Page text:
Artists.MTV Reports Expansion, Gains For Artists

The architects of MTV’s music hub, Artists.MTV, and musicians’ reps report on audience and sales results from the platform.

Artists.MTV Reports Expansion, Gains For Artists

When we last checked in with Van Toffler, president of Viacom Music and Logo Group, who overseas MTV, VH1, CMT, and Logo, he was positive that the group’s new platform, Artists.MTV, would be a better way for artists–both established and emerging–to tap MTV’s vast network of music fans and make bank. Seven months later, MTV tells Co.Create that more than 100 bands a day claim their own page on the platform (accessed from Artists.MTV, Artists.VH1, and Artists.CMT), which boasts more than 2 million visitors per month.


How has that translated to indie artists? Chris Woltman, manager for Twenty One Pilots, reports that since early January, the band has sold nearly 50,000 albums and singles, has experienced a 16% uptick in album sales during the campaign cycle, and has started to gain traction on radio. Likewise, Robert DeLong saw his total track sales increase by 30%, while Twitter chatter grew 111% and Facebook fans increased by 20%. Additionally, he saw significant adds and spikes in song rotation at major radio stations across the country, according to his label Glassnotes’ CEO Daniel Glass.

Time to spread the love–and the opportunities for exposure–even further.

Starting today, artists who’ve already claimed a page on the platform or created their own account can opt in to submit their video to be considered for regular rotation on MTV, VH1, CMT, MTV2, MTV Hits, MTV Jams, VH1 Soul, and CMT Pure, which together represent 1,200 hours of weekly music video programming, which beams into more than 100 million homes. Artists can also submit to have videos or tracks featured across MTV’s network of editorial sites which reach 8 million visitors monthly.

And because no launch is complete without a buzzworthy contest, Grammy-nominated country star Hunter Hayes plans to crowdsource the opening act of his upcoming concert in New York City from among the artists on the platform. Another two artists or bands will be shipped, all expenses paid, to perform at the Hangout Festival in Alabama.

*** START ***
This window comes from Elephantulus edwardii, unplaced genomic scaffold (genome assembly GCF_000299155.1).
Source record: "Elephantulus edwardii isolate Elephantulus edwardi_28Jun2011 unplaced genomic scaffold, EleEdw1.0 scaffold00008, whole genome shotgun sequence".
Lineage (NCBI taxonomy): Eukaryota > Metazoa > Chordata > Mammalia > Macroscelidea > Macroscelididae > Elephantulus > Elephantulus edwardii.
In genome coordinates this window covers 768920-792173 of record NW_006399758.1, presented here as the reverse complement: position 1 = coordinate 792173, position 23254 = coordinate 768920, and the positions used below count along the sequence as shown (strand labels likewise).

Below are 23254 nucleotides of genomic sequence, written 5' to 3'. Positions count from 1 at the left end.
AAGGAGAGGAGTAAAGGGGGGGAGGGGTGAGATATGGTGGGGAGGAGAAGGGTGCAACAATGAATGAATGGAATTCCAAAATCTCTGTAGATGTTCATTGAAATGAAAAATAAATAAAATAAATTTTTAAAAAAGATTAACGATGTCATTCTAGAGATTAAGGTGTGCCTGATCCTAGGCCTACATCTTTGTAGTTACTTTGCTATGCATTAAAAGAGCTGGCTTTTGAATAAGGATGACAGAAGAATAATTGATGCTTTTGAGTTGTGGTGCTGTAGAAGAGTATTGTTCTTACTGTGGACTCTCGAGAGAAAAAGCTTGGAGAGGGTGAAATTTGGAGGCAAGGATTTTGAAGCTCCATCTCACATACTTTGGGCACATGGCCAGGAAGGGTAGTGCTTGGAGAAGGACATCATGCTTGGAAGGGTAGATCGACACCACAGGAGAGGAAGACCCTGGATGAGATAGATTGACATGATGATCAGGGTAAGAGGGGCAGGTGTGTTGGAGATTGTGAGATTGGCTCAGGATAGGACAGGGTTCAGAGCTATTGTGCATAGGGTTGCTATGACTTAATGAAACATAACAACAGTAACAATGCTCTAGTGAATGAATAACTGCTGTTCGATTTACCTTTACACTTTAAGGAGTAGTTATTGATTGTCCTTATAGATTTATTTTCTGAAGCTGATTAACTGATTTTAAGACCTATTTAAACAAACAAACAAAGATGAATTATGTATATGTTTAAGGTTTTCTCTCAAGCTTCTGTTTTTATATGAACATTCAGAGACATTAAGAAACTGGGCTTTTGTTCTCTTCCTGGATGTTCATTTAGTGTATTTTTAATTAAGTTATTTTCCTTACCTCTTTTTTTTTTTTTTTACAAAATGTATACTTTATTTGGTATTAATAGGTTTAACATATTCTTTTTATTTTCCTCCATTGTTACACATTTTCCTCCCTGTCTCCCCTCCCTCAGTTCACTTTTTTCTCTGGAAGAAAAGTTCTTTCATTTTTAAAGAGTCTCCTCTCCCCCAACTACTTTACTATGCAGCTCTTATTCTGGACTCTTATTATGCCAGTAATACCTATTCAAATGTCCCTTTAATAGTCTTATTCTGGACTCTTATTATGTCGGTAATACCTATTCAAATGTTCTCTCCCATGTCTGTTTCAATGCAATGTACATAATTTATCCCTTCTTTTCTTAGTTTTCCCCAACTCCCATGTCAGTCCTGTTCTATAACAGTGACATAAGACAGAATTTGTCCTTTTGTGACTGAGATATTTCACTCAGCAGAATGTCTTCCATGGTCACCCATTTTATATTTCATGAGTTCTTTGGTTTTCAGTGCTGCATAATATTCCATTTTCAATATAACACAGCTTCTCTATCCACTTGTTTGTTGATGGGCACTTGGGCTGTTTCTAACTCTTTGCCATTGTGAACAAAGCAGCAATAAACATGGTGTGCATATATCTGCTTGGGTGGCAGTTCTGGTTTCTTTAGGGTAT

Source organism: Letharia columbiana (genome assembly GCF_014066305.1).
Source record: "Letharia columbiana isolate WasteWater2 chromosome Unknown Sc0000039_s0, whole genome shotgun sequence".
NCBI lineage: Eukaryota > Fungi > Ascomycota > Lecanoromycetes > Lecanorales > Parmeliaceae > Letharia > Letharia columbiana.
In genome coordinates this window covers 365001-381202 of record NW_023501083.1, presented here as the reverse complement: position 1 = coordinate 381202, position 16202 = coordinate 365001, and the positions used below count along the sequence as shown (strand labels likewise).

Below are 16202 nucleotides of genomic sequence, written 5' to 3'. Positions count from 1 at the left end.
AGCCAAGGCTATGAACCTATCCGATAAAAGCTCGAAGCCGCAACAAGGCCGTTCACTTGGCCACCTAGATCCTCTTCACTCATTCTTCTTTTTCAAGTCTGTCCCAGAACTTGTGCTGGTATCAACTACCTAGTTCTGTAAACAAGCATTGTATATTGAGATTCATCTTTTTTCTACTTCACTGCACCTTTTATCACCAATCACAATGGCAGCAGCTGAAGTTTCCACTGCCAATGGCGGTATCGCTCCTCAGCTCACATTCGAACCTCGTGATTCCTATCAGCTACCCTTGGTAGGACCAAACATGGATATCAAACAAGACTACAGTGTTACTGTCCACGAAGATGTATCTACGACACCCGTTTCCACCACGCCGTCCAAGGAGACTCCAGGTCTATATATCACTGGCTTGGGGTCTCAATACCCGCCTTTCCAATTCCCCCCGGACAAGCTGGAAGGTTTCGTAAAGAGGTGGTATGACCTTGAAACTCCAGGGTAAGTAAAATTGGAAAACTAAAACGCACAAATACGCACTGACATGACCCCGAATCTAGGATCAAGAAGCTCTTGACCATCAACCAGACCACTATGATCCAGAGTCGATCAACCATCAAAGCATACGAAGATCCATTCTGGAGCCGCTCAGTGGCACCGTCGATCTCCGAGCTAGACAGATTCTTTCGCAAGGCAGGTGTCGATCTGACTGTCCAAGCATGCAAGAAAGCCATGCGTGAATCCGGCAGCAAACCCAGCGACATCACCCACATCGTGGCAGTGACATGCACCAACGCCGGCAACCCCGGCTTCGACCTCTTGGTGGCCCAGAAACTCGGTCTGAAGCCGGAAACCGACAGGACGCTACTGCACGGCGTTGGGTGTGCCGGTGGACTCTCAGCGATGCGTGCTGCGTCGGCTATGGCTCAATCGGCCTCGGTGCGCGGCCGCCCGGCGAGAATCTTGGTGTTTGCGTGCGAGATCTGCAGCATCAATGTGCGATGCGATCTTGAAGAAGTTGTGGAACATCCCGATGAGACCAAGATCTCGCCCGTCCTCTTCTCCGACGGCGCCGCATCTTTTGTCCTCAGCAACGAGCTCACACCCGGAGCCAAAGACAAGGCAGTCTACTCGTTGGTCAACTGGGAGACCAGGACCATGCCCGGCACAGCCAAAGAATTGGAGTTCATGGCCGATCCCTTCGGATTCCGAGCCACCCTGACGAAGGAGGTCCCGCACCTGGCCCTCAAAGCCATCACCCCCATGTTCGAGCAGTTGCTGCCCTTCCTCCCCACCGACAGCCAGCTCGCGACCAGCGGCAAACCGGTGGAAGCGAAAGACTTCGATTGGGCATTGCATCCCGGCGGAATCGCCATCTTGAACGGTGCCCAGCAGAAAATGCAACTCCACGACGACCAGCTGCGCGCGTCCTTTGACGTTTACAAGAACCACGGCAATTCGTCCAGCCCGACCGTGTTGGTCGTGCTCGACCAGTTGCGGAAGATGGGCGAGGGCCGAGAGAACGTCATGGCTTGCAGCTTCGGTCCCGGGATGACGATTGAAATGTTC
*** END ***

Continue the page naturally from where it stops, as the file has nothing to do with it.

Selection for all these opportunities will be based on what Shannon Connolly, senior vice president of music strategy for MTV, VH1, and CMT, calls “velocity.” This is more than just a tally of page views, she says, although it does take traffic into account. It’s also a measure of how quickly certain videos amass traffic along with other trends such as social sharing. In other words, take a bunch of “data-obsessed product people” at MTV who voraciously study trends and mix it up with MTV’s dedicated A&R team who’ve sniffed out many an emerging artist with star quality. “That is our true advantage,” says Connolly, “There are so many algorithm-based platforms or curatorial and editorial, we are able to pair those two” and hopefully be more able to identify the next big thing (what’s up Mac Miller?).

It’s no longer about who you know, Connolly argues. Besides its continued free-to-use policy, Artists.MTV is democratizing the entire process. Submitting that track doesn’t need to come with a secret handshake or nod from the upper echelons of the industry in order to get seen. And once they do, Connolly says, they’ll receive notification that someone at MTV is watching. “If we get 10,000 submissions, it can’t be a totally personal process,” she admits, but updates will keep everyone in the loop as selections are made.


Connolly is quick to point out that this is still very much a work in progress. In fact, the “digital tip jar” that was originally built into the platform was rendered inactive almost immediately because, she says, there were enhancements to be made. “We are planning an event around the new tip jar,” she says, one that will deploy all of MTV’s “screens” to further engage fans and encourage donations.

Likewise, sharing ad revenue with artists hasn’t come to full fruition. “We are treating artists like any content creator and exploring how to implement that to make sure it is meaningful.” Paying artists a share based on usage is already being done on Spotify and YouTube, but Connolly contends that no one has figured out how to scale that to generate a real paycheck for contributors. That said, she hints at other ways for musicians to earn cash by rolling out full-fledged digital commerce this summer.

MTV stands to gain, too. The expanded Artists.MTV puts the company in a unique position to raise its own profile through the platform by capturing the artists (and fans) that have fallen away from Myspace as well as those dedicated to its own brand channels. Even a swanky new design and discovery features, can’t mask the fact that the new Myspace is starting from scratch (literally, as it dropped existing fans from established pages) and is still figuring out how to make commerce work.

About the author

Lydia Dishman is a reporter writing about the intersection of tech, leadership, and innovation. She is a regular contributor to Fast Company and has written for CBS Moneywatch, Fortune, The Guardian, Popular Science, and the New York Times, among others.